“The objective here was to help the post market to deliver more Dolby Atmos content to streaming services such as Netflix and Hulu,” says D’Amico, who notes that delivery of a Dolby Atmos mix is increasingly becoming a standard requirement throughout OTT.
But as the Covid-19 crisis has developed, remote working has moved more firmly into the spotlight. The result has been “a very intense month or two of interactions”, with Avid granting free 90-day licenses for multiple products to those facilities whose workers have been unable to access systems at their facilities. The company has also taken steps to cope with “a significant uptick” in the volume of remote content creation using Pro Tools Cloud Collaboration, Sibelius Cloud Sharing and Avid Link, with dialogue editing and voiceover work among the specific tasks highlighted by D’Amico.
Looking ahead he expects the conversations that have taken place over the past few months to “affect priorities” when it comes to future updates: “We are living in a world that is very different from what it was four months ago, but Avid is a very agile and flexible company.”
‘Making every feature more productive’
Next Generation Audio has also been a preoccupation for Blackmagic Design, with the Fairlight DAW page of the latest version of the DaVinci Resolve editing, colour correction, visual effects and audio post application including “support for immersive sound production as well as high-end audio functions such as enhanced loudness control and elastic wave alignment for audio editing,” says Blackmagic Design director EMEA Stuart Ashton.
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The latest release at the time of writing, 16.2.3, incorporates virtually the entire feature set from the original Fairlight Post production system, including Fairlight’s original CC-2 audio processing hardware and the SX-36 I/O systems. Other specific additions for post include a Dialogue Processor, which allows the removal of unwanted noises such as the rumbling of traffic in the distance or popping sounds; a Foley Sampler, which makes it possible to deploy pre-recorded sound effects to a digital keyboard and have these effects playing as the keys are pressed; and scalable waveforms in the Fairlight timeline, allowing users to zoom in without adjusting the volume.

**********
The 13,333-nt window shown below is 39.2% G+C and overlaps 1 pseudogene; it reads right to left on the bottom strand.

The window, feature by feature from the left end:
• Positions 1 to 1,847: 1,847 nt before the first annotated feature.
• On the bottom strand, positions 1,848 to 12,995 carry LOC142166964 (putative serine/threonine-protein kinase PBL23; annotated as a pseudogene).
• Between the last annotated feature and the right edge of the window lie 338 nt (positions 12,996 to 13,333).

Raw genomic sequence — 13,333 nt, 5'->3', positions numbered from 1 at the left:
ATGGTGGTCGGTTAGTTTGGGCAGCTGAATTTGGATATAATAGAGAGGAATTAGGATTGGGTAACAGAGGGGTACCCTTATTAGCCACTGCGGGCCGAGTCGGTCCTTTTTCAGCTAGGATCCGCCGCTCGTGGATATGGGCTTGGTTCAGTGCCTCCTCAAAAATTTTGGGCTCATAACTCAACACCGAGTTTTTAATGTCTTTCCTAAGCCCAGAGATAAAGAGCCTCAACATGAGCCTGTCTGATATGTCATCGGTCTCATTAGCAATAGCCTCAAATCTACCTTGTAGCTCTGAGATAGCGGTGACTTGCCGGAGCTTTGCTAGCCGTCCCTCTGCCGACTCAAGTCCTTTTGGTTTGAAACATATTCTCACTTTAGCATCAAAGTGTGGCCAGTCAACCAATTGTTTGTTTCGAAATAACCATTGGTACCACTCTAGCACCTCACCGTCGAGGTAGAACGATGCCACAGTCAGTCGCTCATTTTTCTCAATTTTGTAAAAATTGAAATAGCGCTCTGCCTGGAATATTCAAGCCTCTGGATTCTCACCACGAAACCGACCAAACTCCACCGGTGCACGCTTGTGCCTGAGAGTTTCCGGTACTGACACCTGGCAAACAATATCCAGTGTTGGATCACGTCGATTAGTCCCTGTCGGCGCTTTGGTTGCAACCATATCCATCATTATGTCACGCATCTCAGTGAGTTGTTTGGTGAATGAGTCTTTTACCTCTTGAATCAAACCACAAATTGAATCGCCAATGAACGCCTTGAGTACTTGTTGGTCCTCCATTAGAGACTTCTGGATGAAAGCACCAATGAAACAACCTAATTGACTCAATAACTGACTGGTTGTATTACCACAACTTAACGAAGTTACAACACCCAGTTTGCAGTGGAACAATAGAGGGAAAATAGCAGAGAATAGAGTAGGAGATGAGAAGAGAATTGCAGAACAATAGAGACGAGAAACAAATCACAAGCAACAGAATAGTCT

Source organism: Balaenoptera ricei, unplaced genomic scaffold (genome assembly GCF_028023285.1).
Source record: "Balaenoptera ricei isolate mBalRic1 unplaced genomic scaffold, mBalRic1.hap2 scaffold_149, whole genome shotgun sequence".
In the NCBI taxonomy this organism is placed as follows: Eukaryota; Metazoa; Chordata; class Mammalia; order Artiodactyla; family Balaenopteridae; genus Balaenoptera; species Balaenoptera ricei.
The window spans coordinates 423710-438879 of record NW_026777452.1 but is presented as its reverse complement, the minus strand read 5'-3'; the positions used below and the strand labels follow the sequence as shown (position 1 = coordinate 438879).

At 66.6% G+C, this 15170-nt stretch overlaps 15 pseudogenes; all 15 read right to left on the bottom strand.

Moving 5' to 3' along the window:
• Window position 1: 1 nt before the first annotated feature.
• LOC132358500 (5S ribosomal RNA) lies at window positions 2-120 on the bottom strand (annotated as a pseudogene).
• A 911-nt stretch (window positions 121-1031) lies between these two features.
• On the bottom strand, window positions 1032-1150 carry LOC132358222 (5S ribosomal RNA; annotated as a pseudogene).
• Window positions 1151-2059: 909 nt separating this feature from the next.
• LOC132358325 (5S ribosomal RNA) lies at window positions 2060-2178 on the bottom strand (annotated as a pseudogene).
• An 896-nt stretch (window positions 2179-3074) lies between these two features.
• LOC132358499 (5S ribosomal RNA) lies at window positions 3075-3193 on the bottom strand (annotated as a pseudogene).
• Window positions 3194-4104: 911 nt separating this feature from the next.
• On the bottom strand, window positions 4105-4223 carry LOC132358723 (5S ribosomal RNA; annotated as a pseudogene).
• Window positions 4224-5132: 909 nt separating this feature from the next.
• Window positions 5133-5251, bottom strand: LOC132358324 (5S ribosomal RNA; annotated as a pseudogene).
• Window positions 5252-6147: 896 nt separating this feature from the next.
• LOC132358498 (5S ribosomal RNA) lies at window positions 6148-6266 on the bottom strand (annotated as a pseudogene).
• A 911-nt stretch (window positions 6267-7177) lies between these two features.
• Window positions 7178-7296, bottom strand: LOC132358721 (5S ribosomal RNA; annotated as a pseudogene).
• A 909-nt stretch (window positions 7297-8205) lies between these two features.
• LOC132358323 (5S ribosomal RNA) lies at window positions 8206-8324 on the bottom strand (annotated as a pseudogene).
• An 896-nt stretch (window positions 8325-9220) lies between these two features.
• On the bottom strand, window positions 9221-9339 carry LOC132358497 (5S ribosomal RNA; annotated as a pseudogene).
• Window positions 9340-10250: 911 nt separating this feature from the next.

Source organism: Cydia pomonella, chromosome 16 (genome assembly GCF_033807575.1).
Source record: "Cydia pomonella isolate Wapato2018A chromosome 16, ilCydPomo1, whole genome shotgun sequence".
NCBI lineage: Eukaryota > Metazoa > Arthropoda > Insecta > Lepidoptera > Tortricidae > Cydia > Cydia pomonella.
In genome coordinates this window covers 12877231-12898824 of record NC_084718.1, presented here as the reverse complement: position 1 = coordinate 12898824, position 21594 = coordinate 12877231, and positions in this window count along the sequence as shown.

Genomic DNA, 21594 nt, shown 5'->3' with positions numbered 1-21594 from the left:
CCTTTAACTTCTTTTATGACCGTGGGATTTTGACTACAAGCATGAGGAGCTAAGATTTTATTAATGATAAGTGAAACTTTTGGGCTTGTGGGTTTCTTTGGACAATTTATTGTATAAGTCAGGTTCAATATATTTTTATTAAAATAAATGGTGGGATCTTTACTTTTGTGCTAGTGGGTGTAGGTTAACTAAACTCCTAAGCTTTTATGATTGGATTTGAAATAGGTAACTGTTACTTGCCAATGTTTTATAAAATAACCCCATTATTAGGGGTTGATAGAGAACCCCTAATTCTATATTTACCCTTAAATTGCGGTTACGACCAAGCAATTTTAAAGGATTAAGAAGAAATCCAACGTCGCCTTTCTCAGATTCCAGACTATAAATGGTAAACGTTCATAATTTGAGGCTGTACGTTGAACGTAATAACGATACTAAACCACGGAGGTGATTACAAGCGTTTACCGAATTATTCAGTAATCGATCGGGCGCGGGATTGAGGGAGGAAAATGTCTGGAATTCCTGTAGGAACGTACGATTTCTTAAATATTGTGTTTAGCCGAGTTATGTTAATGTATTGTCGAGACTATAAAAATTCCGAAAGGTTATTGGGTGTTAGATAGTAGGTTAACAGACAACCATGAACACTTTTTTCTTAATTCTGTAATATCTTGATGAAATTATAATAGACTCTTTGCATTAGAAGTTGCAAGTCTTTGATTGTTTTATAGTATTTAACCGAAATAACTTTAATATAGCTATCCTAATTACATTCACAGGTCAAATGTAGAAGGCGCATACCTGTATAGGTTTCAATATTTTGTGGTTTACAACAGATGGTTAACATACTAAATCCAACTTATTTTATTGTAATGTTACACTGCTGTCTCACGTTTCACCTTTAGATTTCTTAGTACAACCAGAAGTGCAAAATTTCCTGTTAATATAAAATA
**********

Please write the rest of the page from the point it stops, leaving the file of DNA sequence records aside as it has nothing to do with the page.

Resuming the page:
Blackmagic Design also unveiled the 16.2 Blackmagic Fairlight Sound Library 1.0 as part of the latest release, with this installer adding more than 500 royalty-free sounds for use with the foley sampler in DaVinci Resolve 16. “New support for metadata-based searches also means that customers don’t need to know the filename to find a sound effect,” says Ashton.
More generally, Ashton indicates that a dual-focus on practicality and productivity will continue to characterise the development of DaVinci Resolve. “There has been a big emphasis on making every feature and function in the creative process more productive,” he says. “To achieve that we have applied the same methodology and thinking that we do in manufacturing to introduce refinements to Resolve’s GUI, eliminating waste and improving usability.”
With flexible working patterns and remote collaboration likely to define the agenda for audio post for the foreseeable future, DAW vendors will need to maintain constant dialogue with consumers to ensure they are offering all of the capabilities that they require. Fortunately, there seems every chance that this will occur given the sector’s overriding ‘direction of travel’ for several years now, with versatility and support for multiple workflows underpinning the vast majority of R&D in this space.